ON THE ISRAEL-LEBANON BORDER – Other than the Korean Peninsula’s DMZ, there’s probably no border in the world as fraught with the potential for sudden violence as this one, known locally as the Blue Line.
Since President Donald Trump thinks border security is the issue of our time, it’s worth considering how Israel – with real threats and a no-nonsense attitude toward its security needs – does it.
What I saw while traveling along the Blue Line was... a fence. A fence studded with sensors, to be sure, but by no means an imposing one.
And I saw a Hezbollah observation post, masquerading as an environmental group operating under the slogan, “Green Without Borders.” (Green is the traditional color of Islam.) The Israelis maintain an equally visible, if outwardly low-key, security presence.
Does that look like Trump’s idea of a “big beautiful wall”? Not quite. Yet for the last 19 years it was all the fencing Israelis thought was necessary to secure its side of the Blue Line.
That started to change in December, after Israel announced that it was conducting an operation to destroy tunnels dug by Hezbollah under the border. As an additional precaution, Jerusalem is spending an estimated $600 million to replace about 20 kilometers of the fence with a concrete wall, mainly to provide greater peace of mind to the 162,000 Israelis who live near the Lebanese border.
Such a wall may look formidable. But it won’t stop tunnel construction or missile firing, the two principal threats Hezbollah poses to Israel. Nor has Israel felt the need to erect concrete walls along most of its border with the Gaza Strip, despite Hamas’ multiple attempts last year to use mass protests to breach the fence. Israel’s border with Egypt is marked by a tall and sturdy “smart fence” packed with electronic sensors, but not a wall. And Israel’s longest border, with Jordan, stretching about 250 miles, has fencing that for the most part is primitive and minimal.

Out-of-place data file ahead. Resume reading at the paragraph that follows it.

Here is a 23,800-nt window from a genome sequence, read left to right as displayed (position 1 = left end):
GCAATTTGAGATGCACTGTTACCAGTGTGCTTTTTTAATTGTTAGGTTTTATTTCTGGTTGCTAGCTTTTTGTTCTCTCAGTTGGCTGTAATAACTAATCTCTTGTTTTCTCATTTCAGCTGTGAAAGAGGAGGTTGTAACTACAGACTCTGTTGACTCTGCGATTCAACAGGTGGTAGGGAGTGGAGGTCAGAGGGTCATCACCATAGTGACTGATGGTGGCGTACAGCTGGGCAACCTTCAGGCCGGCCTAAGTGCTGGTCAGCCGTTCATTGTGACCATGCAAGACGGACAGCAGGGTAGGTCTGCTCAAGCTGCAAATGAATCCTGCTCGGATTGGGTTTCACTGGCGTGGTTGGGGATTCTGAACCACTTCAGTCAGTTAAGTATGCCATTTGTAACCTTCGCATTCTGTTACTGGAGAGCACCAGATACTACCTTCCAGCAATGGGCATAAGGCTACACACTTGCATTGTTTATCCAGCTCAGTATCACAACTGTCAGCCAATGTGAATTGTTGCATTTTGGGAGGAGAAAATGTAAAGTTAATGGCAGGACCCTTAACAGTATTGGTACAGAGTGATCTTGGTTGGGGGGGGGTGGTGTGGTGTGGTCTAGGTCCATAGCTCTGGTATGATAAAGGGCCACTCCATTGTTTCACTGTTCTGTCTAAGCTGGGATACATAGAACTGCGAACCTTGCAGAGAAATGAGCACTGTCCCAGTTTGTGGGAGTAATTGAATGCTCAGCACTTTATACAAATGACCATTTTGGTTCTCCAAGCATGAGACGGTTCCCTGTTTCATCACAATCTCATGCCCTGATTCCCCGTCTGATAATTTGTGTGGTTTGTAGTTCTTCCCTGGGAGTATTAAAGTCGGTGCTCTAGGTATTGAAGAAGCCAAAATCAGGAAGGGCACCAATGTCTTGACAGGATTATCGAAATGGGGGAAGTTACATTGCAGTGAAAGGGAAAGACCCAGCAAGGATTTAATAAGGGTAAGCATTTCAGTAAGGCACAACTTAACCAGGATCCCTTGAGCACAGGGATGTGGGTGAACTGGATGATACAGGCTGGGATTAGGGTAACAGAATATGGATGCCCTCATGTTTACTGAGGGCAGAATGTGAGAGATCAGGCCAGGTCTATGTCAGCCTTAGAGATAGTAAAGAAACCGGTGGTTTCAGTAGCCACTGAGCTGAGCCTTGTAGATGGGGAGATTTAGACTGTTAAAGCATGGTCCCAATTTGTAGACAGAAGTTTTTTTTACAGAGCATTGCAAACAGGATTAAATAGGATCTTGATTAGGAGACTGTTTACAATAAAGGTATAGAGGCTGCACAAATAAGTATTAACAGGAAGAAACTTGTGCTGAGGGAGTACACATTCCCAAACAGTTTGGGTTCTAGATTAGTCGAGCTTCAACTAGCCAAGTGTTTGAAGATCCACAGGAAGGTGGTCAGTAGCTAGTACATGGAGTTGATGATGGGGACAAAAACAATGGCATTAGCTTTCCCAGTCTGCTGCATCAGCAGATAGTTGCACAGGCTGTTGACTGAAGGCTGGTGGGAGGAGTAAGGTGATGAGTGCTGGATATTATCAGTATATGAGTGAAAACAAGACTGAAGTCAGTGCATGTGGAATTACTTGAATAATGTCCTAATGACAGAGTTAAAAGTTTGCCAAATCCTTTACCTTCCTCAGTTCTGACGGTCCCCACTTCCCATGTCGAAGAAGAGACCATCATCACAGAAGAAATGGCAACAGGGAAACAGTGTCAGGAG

So how does Israel maintain border security? Two ways: close cooperation with neighbors where it’s possible and the use of modern technology and effective deterrence where it’s not.
Egyptian President Abdel-Fattah el-Sissi recently attested to the depth of cooperation in an interview last week with 60 Minutes – so deep, in fact, that the Egyptian government made an attempt to stop the interview from airing. .
As for technology, I saw it at work on a tour of an Israeli military base on the Golan Heights. In a crowded, windowless room within a bunker-like structure, 20 or so women soldiers, some of them still teenagers, sat at screens patiently watching every inch of Israel’s border with Syria.
None of this is to say that physical barriers are invariably pointless or evil. The wall that divides Palestinians from Israelis in parts of the West Bank played a major role in ending the terrorism of the Second Intifada.
Yet the Israeli experience also suggests that the best way to protect a border is to rely on the tools of the 21st century, not the 12th. Walls only occasionally provide the most reliable security. And there are vastly more effective means than concrete to defend even the most dangerous borders. The good news for the U.S. is that we don’t face Hezbollah, Hamas or ISIS across our border, only people who overwhelmingly want to relieve their own plight and contribute their labor for everyone’s betterment. If we really wanted to secure the border, our first priority should be to make it easier for them to arrive through the front door rather than sneak in through the back.
Bret Stephens is a columnist for The New York Times.